- The Thoughts and Emotions of Our Fellow Creatures
- Narrated by: Kirsten Potter
- Length: 10 hrs and 58 mins
- Unabridged Audiobook
- Release date: 26-02-13
- Language: English
- Publisher: Random House Audio
Did you know that ants teach, earthworms make decisions, rats love to be tickled, and chimps grieve? Did you know that some dogs have thousand-word vocabularies and that birds practice songs in their sleep? That crows improvise tools, blue jays plan ahead, and moths remember living as caterpillars?
Animal Wise takes us on a dazzling odyssey into the inner world of animals, from ants to elephants to wolves, and from sharp-shooting archerfish to pods of dolphins that rumble like rival street gangs. With 30 years of experience covering the sciences, Morell uses her formidable gifts as a story-teller to transport us to field sites and laboratories around the world, introducing us to pioneering animal-cognition researchers and their surprisingly intelligent and sensitive subjects. She explores how this rapidly evolving, controversial field has only recently overturned old notions about why animals behave as they do. She probes the moral and ethical dilemmas of recognizing that even "lesser animals" have cognitive abilities such as memory, feelings, personality, and self-awareness - traits that many in the 20th century felt were unique to human beings.
By standing behaviorism on its head, Morell brings the world of nature brilliantly alive in a nuanced, deeply felt appreciation of the human-animal bond, and she shares her admiration for the men and women who have simultaneously chipped away at what we think makes us distinctive while offering a glimpse of where our own abilities come from.
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Customer ReviewsMost Helpful
By Kristen on 07-10-15
Anybody can learn something new from this
Would you consider the audio edition of Animal Wise to be better than the print version?
I don't know but I enjoyed the audio very much.
Who was your favorite character and why?
Maybe the fish because usually I don't care for them, but she uncovered really interesting facts about them.
Which character – as performed by Kirsten Potter – was your favourite?
Was this a book you wanted to listen to all in one sitting?
No, science is best in small doses.
Any additional comments?
It's really very varied so whatever animal you like will probably be covered but you will also expand your horizons.
Customer ReviewsMost Helpful
By Douglas on 13-12-13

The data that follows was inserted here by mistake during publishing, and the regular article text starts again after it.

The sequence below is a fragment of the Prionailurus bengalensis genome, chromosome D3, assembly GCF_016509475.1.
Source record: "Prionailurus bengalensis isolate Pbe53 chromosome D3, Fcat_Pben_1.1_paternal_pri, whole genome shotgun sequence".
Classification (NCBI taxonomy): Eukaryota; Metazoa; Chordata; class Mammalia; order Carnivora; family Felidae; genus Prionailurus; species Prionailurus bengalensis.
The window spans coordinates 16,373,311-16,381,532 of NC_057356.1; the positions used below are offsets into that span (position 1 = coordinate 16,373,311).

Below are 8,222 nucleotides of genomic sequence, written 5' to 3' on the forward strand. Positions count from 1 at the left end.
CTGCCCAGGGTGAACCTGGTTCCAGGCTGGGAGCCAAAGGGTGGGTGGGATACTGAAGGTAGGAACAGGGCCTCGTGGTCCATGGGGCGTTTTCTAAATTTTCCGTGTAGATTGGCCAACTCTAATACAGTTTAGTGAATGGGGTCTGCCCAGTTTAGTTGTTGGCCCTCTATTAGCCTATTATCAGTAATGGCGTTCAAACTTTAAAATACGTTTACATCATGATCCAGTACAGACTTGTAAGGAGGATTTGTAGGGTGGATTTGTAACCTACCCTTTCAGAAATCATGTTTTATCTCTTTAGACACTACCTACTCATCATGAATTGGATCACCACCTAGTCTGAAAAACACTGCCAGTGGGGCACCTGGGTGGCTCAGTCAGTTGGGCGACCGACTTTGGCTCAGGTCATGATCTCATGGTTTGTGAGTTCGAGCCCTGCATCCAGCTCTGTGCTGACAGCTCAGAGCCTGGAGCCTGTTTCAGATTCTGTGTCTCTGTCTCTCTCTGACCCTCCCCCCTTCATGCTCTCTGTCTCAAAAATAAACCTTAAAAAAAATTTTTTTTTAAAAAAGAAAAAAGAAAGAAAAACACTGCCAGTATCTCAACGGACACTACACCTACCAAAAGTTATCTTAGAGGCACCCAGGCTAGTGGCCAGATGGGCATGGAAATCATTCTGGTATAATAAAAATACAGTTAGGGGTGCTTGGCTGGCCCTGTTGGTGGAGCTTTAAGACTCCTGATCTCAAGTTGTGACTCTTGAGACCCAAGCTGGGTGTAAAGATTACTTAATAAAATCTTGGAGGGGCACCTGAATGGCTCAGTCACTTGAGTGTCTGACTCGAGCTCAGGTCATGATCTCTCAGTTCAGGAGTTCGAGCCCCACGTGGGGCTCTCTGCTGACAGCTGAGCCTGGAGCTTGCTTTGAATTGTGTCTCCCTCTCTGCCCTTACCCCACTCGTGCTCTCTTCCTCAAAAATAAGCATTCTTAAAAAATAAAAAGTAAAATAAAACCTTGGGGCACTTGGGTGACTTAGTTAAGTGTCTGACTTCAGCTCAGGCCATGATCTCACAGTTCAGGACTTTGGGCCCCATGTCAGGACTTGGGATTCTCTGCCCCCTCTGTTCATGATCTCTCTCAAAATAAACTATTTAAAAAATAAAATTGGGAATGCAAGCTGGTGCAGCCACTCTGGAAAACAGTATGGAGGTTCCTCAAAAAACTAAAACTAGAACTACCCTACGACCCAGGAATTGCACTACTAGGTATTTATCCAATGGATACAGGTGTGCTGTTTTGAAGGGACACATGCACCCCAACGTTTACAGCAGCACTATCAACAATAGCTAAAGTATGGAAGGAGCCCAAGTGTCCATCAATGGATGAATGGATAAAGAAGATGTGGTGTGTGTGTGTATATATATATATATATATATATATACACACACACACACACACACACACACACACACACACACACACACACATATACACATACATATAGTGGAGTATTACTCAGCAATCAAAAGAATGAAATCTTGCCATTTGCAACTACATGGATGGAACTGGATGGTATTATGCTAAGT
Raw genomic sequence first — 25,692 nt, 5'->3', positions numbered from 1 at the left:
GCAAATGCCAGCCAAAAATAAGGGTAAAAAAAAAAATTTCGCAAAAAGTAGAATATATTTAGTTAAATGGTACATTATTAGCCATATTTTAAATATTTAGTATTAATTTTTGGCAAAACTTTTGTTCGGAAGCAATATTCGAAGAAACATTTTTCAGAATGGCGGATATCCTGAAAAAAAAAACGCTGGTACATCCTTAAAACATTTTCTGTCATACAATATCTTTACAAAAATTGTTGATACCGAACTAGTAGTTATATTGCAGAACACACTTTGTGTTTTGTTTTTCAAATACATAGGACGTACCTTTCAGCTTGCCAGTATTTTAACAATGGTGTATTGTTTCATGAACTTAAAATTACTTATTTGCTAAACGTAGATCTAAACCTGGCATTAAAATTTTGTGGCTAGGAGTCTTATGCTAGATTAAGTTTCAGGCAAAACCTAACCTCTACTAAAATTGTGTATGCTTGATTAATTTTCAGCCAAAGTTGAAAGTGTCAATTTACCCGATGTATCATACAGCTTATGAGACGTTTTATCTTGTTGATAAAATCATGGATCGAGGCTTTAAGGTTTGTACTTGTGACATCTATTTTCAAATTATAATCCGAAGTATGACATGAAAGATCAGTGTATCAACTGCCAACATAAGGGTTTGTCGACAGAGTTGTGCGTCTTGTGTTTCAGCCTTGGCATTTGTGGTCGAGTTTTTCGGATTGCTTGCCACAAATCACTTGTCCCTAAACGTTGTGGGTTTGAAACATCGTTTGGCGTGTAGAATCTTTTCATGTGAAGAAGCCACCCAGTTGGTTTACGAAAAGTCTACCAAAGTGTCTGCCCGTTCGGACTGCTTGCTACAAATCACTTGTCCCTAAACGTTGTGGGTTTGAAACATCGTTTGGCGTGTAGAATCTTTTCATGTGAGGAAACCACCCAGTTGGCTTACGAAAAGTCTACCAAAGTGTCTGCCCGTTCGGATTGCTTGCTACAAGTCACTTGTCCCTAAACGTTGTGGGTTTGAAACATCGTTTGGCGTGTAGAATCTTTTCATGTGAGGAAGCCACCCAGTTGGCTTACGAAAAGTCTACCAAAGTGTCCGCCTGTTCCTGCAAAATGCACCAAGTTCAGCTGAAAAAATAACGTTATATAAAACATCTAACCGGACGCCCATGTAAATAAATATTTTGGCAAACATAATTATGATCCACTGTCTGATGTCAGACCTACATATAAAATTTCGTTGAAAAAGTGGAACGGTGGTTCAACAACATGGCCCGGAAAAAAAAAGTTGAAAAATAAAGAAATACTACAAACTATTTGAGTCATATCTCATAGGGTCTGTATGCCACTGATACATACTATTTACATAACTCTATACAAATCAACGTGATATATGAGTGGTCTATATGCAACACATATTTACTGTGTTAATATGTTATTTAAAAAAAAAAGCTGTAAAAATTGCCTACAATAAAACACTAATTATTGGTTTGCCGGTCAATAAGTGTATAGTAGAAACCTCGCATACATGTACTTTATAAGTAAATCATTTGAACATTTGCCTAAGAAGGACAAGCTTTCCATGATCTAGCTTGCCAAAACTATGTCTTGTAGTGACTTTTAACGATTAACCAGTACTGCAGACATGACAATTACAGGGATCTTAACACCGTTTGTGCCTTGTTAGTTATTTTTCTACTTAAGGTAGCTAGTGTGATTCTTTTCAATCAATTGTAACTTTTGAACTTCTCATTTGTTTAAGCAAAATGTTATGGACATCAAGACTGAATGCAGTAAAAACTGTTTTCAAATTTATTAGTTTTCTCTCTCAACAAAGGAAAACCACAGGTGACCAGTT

"The Age Of Animals..."
That is what Mark Bekoff, author of Wild Justice, calls the twenty-first century, anticipating a growing awareness of animal cognition and emotion, along with a growing awareness of how close we really are in relation to animals and the way they live. Like Bekoff's Wild Justice and Dale Peterson's The Moral Lives Of Animals, Morell uses a wonderful combination of anecdote, science and philosophy to weave together a plausible argument that animals not only think and feel more like we do than we before believed, but that they, too, possess their own forms of morality, which, in most instances, very much resemble ours as well. Anyone who has spent a lot of time around animals knows that it is true, but we are just now fighting our way out of Descartes' famous proclamation that animals are simply "elaborate machines" without REAL thoughts and feelings. It is good to see a growing body of literature that, at last, contradicts that and publicizes what a lot of us knew by simple observation and interactions with our fellow beings.
12 of 12 people found this review helpful
By Kathi on 01-03-13
Beautiful insights into the minds of animals
What did you love best about Animal Wise?
I was tempted to say I was blown away by this sensitive and informative book about the inner minds and emotions of animals. But I'm not really. For anyone who loves and respects animals, this is more a confirmation of what we may have suspected than a surprise.
Virginia Morrell does a wonderful job of explaining some of the ways humans have been discouraged from believing in the intelligence and emotional connections of animals. She then goes on to explore case after case where people (scientists usually) who have spent great time studying certain kinds of animals have learned about what creative, intelligent and interactive lives they have. (Think Jane Goodall, but with every species...insects, birds, fish, mammals...)
In the beginning she states that we study animals' minds as a "better way to share the earth with our fellow creatures." And as she lays out her findings, one is repeatedly reminded that they *are* our fellow creatures.
This book may leave hunters, lab experimenters, even maybe just meat eaters re-thinking some of their positions. But whether that happens or not, it is undeniable that the book will leave you feeling amazed and far more respectful of our other animal kin.
Kirsten Potter does an excellent job of narrating, but I did find myself wondering what it might have been like if the author had read it herself. I am sure I will listen to this over and over.
19 of 20 people found this review helpful